The Origins of Value: The Financial Innovations That Created Modern Capital Markets
The Origins of Value: The Financial Innovations That Created Modern Capital Markets by Audible Studios at Spring Brook Audio. Hurry! Limited time offer. Offer valid only while supplies last. From the invention of interest in Mesopotamia and the origin of paper money in China, to the creation of mutual funds, inflation-indexed bonds, and
From the invention of interest in Mesopotamia and the origin of paper money in China, to the creation of mutual funds, inflation-indexed bonds, and global financial securities, here is a sweeping survey of financial innovations that have changed the world.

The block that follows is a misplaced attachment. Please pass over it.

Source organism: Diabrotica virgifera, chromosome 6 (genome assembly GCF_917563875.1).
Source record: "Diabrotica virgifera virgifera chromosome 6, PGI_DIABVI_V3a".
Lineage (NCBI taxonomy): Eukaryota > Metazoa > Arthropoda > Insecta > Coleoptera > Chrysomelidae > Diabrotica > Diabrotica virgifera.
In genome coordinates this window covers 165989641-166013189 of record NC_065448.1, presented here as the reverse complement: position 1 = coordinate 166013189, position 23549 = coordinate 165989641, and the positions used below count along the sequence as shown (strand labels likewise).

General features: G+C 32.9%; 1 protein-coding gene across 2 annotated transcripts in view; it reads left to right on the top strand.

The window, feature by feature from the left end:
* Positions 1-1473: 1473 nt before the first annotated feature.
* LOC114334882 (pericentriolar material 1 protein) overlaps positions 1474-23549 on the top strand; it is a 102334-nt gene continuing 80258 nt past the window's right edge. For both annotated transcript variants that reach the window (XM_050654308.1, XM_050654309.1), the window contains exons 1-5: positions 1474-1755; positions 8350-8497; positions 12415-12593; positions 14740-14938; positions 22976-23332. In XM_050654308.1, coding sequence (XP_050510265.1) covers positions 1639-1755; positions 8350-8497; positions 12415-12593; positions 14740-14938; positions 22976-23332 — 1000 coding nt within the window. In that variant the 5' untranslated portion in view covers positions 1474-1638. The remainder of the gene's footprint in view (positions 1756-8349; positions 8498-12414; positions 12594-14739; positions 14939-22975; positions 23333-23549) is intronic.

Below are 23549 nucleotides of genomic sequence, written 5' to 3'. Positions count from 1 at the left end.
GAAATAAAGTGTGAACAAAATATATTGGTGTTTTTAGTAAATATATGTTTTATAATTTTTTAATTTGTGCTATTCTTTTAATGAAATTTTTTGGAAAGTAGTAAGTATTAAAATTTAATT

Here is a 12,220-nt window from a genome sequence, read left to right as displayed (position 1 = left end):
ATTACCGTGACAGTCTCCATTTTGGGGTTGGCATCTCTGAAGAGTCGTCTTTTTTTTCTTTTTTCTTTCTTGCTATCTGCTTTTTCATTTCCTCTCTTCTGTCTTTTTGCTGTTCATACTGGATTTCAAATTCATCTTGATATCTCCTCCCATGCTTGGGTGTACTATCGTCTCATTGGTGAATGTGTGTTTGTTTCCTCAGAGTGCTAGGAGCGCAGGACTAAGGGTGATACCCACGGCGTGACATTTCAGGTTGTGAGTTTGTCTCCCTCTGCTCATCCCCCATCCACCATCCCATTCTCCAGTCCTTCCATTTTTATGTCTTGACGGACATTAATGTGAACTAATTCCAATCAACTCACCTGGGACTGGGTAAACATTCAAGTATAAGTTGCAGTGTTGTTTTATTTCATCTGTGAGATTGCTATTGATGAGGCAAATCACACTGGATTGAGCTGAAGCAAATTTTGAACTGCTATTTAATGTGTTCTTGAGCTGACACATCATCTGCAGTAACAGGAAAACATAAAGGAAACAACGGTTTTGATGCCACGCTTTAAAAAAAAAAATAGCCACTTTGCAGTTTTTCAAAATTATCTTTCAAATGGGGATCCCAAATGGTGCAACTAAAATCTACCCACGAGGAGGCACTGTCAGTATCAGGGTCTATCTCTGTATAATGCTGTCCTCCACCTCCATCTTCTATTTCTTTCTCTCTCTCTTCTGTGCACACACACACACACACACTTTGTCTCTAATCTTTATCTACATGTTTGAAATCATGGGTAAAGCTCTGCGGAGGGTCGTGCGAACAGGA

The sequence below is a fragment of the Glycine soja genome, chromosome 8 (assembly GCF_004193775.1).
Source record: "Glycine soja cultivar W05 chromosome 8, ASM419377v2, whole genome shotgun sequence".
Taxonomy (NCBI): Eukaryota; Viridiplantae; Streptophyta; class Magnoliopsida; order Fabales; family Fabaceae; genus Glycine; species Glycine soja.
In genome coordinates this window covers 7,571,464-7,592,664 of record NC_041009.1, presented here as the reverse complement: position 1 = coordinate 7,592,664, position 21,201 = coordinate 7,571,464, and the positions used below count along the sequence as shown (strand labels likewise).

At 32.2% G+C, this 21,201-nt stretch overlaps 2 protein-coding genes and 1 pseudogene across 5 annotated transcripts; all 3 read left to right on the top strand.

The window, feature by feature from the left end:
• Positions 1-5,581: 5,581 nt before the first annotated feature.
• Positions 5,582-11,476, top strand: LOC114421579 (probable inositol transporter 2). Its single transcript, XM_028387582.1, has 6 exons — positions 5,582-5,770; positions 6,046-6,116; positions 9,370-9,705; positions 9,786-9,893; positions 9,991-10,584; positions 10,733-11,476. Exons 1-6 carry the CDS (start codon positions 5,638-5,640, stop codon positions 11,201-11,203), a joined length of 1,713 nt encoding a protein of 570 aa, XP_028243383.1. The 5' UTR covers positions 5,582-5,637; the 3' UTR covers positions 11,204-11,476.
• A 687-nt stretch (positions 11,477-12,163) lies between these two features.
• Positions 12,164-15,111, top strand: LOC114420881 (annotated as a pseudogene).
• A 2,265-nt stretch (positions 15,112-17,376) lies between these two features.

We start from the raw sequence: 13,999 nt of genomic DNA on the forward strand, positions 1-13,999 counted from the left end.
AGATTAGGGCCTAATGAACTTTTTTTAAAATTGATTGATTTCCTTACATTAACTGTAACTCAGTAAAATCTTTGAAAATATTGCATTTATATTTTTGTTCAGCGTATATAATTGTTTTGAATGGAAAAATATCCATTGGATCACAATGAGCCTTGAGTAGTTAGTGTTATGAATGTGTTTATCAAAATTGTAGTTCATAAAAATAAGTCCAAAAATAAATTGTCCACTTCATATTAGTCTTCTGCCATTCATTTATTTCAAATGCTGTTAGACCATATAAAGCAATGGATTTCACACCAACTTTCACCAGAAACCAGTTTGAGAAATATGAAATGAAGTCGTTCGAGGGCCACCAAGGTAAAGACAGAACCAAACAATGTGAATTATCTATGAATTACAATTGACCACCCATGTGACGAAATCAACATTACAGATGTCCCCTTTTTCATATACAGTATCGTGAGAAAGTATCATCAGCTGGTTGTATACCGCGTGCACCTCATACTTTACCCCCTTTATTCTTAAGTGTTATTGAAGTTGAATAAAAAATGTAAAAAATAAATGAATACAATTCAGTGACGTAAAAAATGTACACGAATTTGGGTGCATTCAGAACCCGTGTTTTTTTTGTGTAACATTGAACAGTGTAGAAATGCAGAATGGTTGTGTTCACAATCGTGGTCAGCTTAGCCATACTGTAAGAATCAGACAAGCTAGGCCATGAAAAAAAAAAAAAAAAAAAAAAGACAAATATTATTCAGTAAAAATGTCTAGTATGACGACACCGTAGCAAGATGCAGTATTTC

Written by a distinguished group of experts - including Robert Shiller, Niall Ferguson, Valerie Hansen, and many others - The Origins of Value traces the evolution of finance through 4,000 years of history. Listeners see how and why many of our most important financial tools and institutions - loans, interest rates, stocks, bonds, mutual funds, the corporation, and the New York Stock Exchange, to name a few - came into being. We see, for instance, how ancient Rome developed an early form of equity finance that resembles the modern corporation and read about the first modern corporation - the Dutch East India Company - and its innovative means of financing the exploration and expansion of European business ventures around the globe. We also meet remarkable financial innovators, such as the 13th century Italian Fibonacci of Pisa, whose mathematics of money became the foundation for later developments in the technology of Western European finance (and may explain why the West surpassed the East in financial sophistication). And we even discover a still-surviving "perpetuity" dating from the Dutch Age of Reason - an instrument that has been paying interest since the mid-17th century. Placing our current age of financial revolution in fascinating historical perspective, The Origins of Value tells a remarkable story of invention, illuminating many key episodes in the course of financial history.